There’s an old story—which started in the 1970s—still going around about the growing human influence on Earth’s warming climate and the dire consequences that are sure to result from the buildup of heat-trapping carbon dioxide and other greenhouse gases in the atmosphere. In fact, people, like me, have been writing about it for years.
I don’t mean to put a buzzkill on your holidays. But as we approach the end of yet another year with no significant strides in dealing with the problem, it might be useful to examine why we have failed to take meaningful actions to abate what ultimately will probably turn out to be humanity’s biggest and most important challenge.
In this Age of Us, which scientists are now calling the Anthropocene, Earth’s operating systems are increasingly falling within our sphere of influence. In the years since the first climate change studies, circa 1979, average global temperatures have increased by about one degree Fahrenheit. As a result, the Arctic ice cap has shrunk by nearly half; the subtropics have migrated toward the poles; coastal storms have become more destructive; and in the American West, millions of acres of forests have been killed off by warming-related pest infestations. Just a few months ago, in May 2014, scientists reported that a large segment of the West Antarctic Ice Sheet has begun to irreversibly melt, which will eventually raise global sea levels by four feet. Yet decade after decade, we continue to just watch and wait.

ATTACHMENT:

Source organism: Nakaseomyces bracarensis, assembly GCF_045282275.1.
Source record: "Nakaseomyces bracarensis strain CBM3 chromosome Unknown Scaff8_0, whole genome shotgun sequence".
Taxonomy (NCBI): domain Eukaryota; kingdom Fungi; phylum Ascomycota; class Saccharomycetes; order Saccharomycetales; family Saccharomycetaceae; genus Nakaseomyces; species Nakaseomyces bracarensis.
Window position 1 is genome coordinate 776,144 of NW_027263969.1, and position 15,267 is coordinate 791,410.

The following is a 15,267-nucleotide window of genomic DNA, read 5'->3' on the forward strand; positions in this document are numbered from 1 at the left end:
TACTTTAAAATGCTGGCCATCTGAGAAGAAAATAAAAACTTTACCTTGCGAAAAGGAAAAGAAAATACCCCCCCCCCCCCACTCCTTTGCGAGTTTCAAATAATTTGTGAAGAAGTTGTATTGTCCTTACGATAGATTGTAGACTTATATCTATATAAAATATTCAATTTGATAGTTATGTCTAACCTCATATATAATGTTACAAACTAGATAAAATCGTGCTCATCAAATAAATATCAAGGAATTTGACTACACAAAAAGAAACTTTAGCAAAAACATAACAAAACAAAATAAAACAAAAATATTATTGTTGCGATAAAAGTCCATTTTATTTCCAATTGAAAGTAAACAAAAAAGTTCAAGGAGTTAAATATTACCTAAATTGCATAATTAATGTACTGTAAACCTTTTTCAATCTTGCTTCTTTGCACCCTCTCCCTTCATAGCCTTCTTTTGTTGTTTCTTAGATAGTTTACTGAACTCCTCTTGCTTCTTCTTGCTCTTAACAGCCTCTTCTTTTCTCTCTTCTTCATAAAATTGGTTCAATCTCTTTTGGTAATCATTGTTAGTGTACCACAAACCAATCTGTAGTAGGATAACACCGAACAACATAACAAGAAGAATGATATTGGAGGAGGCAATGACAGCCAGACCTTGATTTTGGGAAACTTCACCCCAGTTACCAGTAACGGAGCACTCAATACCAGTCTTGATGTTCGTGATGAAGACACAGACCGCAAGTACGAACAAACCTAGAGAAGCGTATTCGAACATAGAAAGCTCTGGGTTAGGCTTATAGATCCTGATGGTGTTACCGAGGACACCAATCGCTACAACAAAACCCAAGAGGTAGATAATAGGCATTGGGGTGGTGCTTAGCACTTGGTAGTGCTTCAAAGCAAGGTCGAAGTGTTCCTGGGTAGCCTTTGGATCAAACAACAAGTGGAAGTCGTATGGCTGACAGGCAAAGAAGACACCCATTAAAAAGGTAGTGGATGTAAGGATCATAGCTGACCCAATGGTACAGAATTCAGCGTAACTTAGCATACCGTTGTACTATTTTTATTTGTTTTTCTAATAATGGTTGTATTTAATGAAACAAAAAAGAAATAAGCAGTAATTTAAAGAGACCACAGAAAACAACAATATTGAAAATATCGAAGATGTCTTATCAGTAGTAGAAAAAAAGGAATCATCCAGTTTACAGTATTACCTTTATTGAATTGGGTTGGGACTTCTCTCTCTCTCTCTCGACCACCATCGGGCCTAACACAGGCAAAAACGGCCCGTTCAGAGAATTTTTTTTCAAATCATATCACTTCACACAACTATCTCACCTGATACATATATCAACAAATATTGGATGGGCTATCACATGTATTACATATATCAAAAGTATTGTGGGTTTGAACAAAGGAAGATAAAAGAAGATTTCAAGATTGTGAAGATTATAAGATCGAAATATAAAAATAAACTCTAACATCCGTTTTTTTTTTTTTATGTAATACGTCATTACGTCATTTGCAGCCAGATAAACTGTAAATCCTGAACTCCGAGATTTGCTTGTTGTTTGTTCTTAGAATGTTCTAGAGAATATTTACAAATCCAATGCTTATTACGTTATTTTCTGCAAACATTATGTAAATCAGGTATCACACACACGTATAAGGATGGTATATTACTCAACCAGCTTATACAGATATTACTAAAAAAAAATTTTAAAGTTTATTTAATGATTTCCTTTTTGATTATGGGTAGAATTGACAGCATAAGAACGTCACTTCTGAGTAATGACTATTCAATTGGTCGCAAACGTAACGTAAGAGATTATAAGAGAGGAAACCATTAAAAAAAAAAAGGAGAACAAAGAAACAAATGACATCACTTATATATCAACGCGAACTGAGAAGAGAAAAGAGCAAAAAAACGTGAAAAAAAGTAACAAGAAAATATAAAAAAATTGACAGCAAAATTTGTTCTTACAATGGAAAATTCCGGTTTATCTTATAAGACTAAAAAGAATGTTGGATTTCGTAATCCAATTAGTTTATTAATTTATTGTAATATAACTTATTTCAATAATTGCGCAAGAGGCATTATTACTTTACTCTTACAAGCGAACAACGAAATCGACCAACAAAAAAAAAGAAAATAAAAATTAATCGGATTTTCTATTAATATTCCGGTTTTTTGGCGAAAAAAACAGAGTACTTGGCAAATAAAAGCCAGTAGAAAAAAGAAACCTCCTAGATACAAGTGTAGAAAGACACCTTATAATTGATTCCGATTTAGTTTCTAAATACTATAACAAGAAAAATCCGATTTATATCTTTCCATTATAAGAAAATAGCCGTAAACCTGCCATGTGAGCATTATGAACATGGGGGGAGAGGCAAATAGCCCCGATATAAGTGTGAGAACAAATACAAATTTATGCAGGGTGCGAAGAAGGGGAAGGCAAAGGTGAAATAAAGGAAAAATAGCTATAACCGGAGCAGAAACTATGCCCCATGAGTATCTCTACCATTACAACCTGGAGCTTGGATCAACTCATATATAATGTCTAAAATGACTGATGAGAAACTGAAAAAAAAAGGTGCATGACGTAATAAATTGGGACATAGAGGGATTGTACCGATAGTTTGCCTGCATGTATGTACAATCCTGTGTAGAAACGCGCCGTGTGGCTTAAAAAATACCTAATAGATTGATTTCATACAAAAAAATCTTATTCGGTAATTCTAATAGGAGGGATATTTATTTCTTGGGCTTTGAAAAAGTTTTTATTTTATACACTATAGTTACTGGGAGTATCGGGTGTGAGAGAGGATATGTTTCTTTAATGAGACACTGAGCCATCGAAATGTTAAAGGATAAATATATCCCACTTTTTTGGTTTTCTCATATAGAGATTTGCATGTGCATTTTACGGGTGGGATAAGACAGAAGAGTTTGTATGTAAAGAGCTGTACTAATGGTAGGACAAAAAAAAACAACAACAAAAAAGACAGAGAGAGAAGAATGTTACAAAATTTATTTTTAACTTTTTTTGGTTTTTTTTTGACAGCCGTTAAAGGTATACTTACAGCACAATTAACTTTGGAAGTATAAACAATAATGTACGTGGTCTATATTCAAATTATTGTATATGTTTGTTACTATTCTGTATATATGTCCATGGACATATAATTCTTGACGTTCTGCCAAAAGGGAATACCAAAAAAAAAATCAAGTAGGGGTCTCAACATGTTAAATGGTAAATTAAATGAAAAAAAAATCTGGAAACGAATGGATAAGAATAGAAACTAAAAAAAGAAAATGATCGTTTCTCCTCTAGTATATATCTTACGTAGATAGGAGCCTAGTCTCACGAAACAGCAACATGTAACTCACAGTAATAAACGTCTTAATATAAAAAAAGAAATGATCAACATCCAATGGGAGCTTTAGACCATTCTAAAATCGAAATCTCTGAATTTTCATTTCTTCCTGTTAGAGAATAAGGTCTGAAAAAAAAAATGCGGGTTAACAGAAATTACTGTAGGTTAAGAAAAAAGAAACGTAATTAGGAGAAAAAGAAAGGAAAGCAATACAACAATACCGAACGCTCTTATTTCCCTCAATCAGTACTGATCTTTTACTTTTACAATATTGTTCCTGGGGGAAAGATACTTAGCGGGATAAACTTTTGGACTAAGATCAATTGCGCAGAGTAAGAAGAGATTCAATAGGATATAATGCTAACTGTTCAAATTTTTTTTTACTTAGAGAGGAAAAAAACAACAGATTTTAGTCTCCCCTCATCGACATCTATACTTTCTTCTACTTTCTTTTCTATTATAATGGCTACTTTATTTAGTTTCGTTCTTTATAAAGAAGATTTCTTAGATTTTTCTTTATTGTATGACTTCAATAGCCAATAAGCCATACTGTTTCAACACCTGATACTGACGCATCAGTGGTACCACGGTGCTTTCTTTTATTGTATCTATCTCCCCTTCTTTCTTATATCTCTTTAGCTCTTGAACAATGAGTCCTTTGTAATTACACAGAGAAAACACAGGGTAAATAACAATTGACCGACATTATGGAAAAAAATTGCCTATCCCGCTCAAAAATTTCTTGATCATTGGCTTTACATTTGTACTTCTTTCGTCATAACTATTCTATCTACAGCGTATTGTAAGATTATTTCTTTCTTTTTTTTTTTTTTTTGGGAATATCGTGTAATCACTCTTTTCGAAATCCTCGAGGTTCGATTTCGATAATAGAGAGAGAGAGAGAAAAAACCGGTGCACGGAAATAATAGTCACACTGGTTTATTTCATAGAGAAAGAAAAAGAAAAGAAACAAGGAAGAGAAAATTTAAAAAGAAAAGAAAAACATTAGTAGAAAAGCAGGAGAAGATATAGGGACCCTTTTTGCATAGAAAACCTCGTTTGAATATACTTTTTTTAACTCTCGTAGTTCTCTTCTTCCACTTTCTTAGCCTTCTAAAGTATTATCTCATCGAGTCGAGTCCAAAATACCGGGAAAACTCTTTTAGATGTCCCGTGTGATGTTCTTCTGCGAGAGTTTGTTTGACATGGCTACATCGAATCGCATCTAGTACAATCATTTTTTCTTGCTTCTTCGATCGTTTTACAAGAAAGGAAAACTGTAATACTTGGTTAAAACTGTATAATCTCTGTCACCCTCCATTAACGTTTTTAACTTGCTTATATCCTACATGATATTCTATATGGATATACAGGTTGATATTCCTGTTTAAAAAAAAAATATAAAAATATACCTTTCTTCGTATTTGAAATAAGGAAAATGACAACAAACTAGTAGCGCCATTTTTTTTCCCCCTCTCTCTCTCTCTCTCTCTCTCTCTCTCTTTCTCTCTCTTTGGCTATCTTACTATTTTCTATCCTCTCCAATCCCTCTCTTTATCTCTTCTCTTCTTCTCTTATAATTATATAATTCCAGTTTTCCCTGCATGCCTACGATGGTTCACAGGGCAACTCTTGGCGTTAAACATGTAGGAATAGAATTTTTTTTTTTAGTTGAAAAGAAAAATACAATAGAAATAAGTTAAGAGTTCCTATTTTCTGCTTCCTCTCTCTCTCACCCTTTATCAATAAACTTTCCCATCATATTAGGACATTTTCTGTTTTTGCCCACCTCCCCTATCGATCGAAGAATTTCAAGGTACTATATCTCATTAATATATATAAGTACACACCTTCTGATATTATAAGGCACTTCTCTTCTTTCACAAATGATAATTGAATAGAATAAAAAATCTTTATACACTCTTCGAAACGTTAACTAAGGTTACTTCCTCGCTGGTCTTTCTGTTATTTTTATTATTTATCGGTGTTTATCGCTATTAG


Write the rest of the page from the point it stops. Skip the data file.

According to Edward Maibach, director of the Center for Climate Change Communication at George Mason University in Fairfax, Virginia, scientists overwhelmingly agree that our climate is changing, Earth is getting warmer, sea levels are rising, and it’s primarily because of humans putting tons of carbon dioxide into the atmosphere. However, only 42 percent of Americans believe that “most climate scientists think global warming is happening.”
This blocking out of the facts has resulted in a new field of study called “Cli-Psy.” In the video below, which is a segment from “It’s Okay To Be Smart” from PBS Digital Studios, host Joe Hanson, Ph.D., explains what psychologists and sociologists have found out about why some still refuse to believe in climate science.
As Dr. Hanson says in the video, we humans have a “finite pool of worry, and climate change isn’t allowed in the water.” But with September 2014 being the 355th month in a row that was hotter than the 20th-century average, we may want to unpadlock that pool gate.
Here’s to finding your true places and natural habitats,